Where to Put Your Bike Lock While Riding

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These days, you would be unwise to leave your bike unattended just about anywhere without locking it up.

Bike theft is rampant, and the purchase and sale of stolen bicycle goods and parts is a booming underground market all over the bicycle-riding world.

Simply put, as long as there are bicycles, there are also bicycle thieves.

This is the way of the world, better or worse.

So, you know you have to have a lock.

But once you’ve got it, where do you put it? Do you thread it across your handlebars? Lock it to a costly, cumbersome rack? Do you put it in a backpack?

There are a thousand different answers to the question of what to do with your bike lock while riding your bike, and, in the end, the answer to the question will always be a subjective one.

There are almost as many bike locks on the market these days as there are bikes, and it’s hard to know what to choose.

Serious city riders with higher-end bicycles tend to prefer either a “U-lock” (an iron lock with a U-shaped feature and a straight metal bar), or a good old chain and combo lock to safeguard their rides. 

These two styles of lock are arguably the most secure and the most trusted means of safeguarding your bicycle, and a U-lock especially is a good investment if you find yourself riding a more expensive machine.

Storing Bulky Metal Locks

Where to Put Your Bike Lock While Riding - pannier - todaysbike

A lot of riders like to play it safe and store these kinds of locks in a backpack, tote bag, saddlebag, basket, or other large containers that is itself stored either on the rider’s person, or on the bicycle itself.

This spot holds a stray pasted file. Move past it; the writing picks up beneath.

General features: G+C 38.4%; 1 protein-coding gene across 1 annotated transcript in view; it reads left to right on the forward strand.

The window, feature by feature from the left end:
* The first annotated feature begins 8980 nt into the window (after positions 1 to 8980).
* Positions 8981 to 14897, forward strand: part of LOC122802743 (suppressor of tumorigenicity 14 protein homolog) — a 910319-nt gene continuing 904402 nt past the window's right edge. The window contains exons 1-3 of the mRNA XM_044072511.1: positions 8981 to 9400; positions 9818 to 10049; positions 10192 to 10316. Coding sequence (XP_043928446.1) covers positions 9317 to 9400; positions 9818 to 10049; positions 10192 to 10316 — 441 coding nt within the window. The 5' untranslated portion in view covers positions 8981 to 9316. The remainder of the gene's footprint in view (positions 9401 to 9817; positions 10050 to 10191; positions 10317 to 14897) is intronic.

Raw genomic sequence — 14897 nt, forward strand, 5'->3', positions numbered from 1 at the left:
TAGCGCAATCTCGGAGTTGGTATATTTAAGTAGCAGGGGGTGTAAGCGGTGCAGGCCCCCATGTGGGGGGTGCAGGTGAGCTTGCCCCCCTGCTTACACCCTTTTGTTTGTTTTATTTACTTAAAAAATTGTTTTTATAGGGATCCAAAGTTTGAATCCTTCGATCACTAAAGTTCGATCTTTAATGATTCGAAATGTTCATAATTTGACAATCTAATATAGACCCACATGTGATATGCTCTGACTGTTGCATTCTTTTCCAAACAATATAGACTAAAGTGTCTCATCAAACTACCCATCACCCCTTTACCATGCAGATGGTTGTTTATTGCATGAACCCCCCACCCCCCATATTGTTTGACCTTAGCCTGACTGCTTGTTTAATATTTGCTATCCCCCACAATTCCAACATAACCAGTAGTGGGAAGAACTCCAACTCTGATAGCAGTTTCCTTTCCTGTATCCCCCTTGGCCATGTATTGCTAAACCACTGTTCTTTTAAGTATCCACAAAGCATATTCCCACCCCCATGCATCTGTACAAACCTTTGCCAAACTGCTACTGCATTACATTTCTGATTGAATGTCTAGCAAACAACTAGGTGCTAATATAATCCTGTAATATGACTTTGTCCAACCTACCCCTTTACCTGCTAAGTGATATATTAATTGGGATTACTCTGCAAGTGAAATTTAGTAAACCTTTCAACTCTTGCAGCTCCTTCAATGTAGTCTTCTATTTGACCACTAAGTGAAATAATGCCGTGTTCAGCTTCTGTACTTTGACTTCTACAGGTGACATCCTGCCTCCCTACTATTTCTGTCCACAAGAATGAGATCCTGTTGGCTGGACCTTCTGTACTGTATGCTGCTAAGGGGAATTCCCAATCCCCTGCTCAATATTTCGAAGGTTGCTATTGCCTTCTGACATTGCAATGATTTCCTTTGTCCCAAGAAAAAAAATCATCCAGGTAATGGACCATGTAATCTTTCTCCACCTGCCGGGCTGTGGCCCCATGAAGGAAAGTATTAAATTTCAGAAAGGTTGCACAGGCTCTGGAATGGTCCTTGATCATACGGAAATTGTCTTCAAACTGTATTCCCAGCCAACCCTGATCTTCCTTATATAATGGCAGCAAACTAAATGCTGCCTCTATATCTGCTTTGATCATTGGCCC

The simple truth is that there is essentially no easy, clear-cut way of storing this sort of lock.

If it takes up a lot of space and weighs a lot, it’s going to be difficult to keep safe while riding.

There are no easy tricks here, sadly.

With great heavy lock, comes a great and necessary responsibility to store that lock in a suitable place.

Storing Smaller Locks and Cable Locks

If you’re not a city rider, or if your bike is of a lower market value, you might either already have or want to consider purchasing a lighter lock that’ll leave your bike a little less secure than some of its heavier counterparts.

What these locks, though, (such as the ever-popular cable locks) sacrifice in terms of security, they tend to make up for in terms of increased mobility.

Cable locks, for example, are great to bring around with you.

You can wind them around your handlebars or around the frame of the bike, or you can keep them in a small bag or saddlebag, or even inside a small under-the-seat pouch.

The right cable lock can go just about anywhere, and that’s what makes these locks so great.

That said, there are real security considerations to take into hand here.

Ultimately, it comes down to the rider to decide whether they prefer total security, or total mobility.

Cable locks will let you move around quite a bit, but they’re not going to do a lot for you in terms of security

Innovative Locks

The wild card.

In our modern times, companies are always coming out with problems to the age-old problem of the bike lock: namely, the problem of security versus mobility; of always having one but not the other.

There are a staggering number of new bike locks on the market these days, and many of them are trying to give the customer both security and mobility, many of them successfully.

It’s worth taking a look into the deep end of the market if you’ve got a craving for a bike lock that gives you mobility and security at the same time.

Many of these new locks blend the cable design with the classic U-lock and wrought iron design by building mechanical joints into the iron locks, or by using a variety of different synthetic metals to create a lock that is both flexible, strong, and cheap.

While the future of the bike lock may be near, there are still drawbacks to just about every model, and the customer still has a number of considerations to take into account before purchasing a lock, and/or a new way of carrying the lock that they already own.


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